The year 2019 has just started but already there has been major news of IT security breaches that have made headlines: Collection #1 and Collections #2-5 that followed shortly thereafter. They showed once again how much e-mail is targeted by hackers and cybercriminals and how important it is to take e-mail security seriously to protect yourself and especially your data from attacks.

What happened?

In mid-January, it became widely known that vast collections of access information for e-mail accounts were posted on the internet. Overall, Collections #1-5 contain 2.1 billion different e-mail addresses plus their passwords. By now, the collections have also been made accessible to anyone on online sharing platforms. 

In Collections #1-5, information from different hacks in the past were collected and sorted into different categories, for instance into hacks of cloud services, career sites, online computer games, shopping sites, etc. This data had been available on the internet before, but not as a collection of this magnitude and categorized in such a meticulous way. It is important to note that the information stemmed from hacks from corporate targets, not from cyberattacks on private citizens. Therefore, users are not the ones to blame for the fact that this data ended up on the internet. However, to what extent this data can be used online is largely determined by the users’ own behaviour and companies creating good policies. 

What are concrete dangers of these hacks?

Collection #1-5’s enormous amount of data alone presents a significant danger, as they contain billions of e-mail accounts and therefore affect a very large number of people. 

In the best-case scenario for those affected: only their e-mail address is known, so spam is probably the only nuisance. Things are completely different if however the e-mail account and also the respective password is known. All private correspondence can then be read, and all data contained in the e-mail account can be used; for example, clues about the use of other online services such as social media or online shopping sites, which often contain password reset options.

Here, the user’s own behaviour is often a significant cause for great danger: Frequently, passwords are not strong enough, they are rarely (if ever) changed, and they are used for more than one online account. As a result, once a password for one account is hacked it can be used for accessing other accounts as well.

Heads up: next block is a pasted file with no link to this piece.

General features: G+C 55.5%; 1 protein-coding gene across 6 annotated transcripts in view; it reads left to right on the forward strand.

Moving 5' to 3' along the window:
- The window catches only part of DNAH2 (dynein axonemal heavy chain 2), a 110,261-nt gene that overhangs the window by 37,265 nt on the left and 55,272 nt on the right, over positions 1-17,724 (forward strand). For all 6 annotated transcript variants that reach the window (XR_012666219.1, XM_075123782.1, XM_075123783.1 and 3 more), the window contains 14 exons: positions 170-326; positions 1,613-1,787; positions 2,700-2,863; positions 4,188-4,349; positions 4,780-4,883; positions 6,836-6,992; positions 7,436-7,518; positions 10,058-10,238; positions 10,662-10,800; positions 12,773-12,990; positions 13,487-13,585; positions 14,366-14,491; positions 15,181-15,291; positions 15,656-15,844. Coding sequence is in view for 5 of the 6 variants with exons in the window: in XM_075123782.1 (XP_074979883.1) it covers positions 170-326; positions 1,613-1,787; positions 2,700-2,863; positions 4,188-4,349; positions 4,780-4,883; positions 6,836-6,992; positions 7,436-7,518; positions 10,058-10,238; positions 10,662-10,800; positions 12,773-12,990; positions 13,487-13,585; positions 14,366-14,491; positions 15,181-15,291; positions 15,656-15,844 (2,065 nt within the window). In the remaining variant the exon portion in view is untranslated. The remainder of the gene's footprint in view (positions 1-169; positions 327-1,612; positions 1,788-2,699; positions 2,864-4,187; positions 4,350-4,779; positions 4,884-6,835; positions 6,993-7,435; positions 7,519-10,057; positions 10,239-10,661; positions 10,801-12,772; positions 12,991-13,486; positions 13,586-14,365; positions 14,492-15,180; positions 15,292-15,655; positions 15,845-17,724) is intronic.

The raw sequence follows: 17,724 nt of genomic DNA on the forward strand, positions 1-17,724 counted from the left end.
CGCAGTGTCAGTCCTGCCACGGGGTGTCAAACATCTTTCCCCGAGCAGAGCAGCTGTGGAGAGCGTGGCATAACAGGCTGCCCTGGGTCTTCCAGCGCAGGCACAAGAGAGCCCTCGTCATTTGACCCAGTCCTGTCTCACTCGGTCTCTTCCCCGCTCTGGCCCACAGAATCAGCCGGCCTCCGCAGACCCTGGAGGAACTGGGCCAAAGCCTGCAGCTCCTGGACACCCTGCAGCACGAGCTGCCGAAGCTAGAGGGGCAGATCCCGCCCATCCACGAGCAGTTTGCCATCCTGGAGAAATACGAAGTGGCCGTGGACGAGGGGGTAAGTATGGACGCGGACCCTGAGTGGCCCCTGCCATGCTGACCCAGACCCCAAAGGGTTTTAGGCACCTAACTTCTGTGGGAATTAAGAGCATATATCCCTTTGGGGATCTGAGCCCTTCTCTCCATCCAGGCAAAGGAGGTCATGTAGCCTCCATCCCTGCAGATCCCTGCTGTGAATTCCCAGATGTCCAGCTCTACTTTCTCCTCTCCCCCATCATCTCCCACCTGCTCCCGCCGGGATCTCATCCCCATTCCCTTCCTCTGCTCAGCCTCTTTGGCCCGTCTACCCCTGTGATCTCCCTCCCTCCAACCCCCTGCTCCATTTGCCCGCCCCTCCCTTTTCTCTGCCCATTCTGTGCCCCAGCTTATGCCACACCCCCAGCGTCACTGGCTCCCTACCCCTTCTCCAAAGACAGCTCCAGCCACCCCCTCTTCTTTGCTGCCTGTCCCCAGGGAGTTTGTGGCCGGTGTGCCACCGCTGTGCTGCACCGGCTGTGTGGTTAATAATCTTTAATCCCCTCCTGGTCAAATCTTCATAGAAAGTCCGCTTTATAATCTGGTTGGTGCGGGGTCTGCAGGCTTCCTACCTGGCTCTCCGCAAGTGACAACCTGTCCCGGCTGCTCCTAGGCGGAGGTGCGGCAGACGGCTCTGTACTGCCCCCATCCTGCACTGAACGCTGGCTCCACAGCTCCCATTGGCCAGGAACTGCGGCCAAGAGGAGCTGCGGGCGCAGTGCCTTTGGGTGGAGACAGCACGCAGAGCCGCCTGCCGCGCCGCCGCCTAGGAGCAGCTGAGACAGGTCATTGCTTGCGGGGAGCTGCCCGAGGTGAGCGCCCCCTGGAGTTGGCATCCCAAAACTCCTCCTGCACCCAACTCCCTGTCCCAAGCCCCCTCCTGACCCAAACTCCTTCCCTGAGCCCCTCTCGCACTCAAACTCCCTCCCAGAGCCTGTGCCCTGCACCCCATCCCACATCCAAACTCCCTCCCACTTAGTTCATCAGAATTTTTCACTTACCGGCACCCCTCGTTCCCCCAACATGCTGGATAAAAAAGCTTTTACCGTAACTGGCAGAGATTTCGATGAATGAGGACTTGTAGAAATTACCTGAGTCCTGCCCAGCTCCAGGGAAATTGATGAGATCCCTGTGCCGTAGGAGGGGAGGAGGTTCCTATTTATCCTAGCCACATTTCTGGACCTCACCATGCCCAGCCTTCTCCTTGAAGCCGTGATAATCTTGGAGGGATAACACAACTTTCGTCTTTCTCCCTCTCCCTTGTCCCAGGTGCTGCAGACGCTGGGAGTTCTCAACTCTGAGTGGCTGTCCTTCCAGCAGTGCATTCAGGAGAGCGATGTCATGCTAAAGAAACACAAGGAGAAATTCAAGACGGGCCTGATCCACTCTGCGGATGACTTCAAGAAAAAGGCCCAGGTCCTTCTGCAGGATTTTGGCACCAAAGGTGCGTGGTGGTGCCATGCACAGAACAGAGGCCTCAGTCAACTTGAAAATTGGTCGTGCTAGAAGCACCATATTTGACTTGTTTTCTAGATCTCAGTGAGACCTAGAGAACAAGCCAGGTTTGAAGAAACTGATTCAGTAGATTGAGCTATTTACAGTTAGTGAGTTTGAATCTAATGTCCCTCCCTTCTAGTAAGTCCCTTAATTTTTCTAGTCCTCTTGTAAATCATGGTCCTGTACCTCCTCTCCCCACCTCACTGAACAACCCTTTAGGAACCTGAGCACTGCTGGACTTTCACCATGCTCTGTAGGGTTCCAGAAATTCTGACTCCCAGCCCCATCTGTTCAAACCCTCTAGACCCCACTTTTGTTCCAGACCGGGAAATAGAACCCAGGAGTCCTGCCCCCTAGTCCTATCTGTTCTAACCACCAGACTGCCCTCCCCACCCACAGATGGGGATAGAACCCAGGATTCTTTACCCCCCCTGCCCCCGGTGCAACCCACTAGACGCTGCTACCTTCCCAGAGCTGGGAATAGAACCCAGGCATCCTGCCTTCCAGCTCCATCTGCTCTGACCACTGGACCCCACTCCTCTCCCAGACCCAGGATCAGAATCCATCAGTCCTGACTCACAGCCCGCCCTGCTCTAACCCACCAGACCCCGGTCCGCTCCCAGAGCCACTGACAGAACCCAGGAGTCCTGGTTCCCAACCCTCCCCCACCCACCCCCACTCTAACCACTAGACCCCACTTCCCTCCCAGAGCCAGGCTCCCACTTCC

Hackers know about this and use it to their advantage without any hesitation. This is particularly dangerous when personal information, such as credit card data, is saved on such accounts. Hackers do not shy away from attempts at credit card fraud or blackmail by using illegally gained personal data. In general, anyone who uses their e-mail address to authenticate themselves on the internet is vulnerable to such hacks

How can users protect themselves from these risks?

The most important measure is to choose a good password and most good services now guide users on the strength of passwords as you create them. When doing this it enhances the password’s security if the combination of its characters is random and if the password is longer. It is equally important to pick a different password for every single website (meaning for each and every online service you are registered to) and to change the password regularly. Since managing passwords can become confusing with a large number of registered user accounts, experts recommend using a password manager; preferably one that is stored locally on your own computer and not in the cloud. Another layer of protection is using an additional factor to supplement passwords. However, this so-called two-factor authentication unfortunately is far from being supported by all online services.  New technology is emerging that allows for a one time forever password, we will talk about this more later in this blog.

About this blog

With our software Cryptshare we enable our customers to share e-mails and files of any size securely in an ad-hoc way with a detailed audit trail and a strong ROI.

On our blog we write about email encryption, cybercrime, security gaps, malware, data protection and more. In short, anything about data security.

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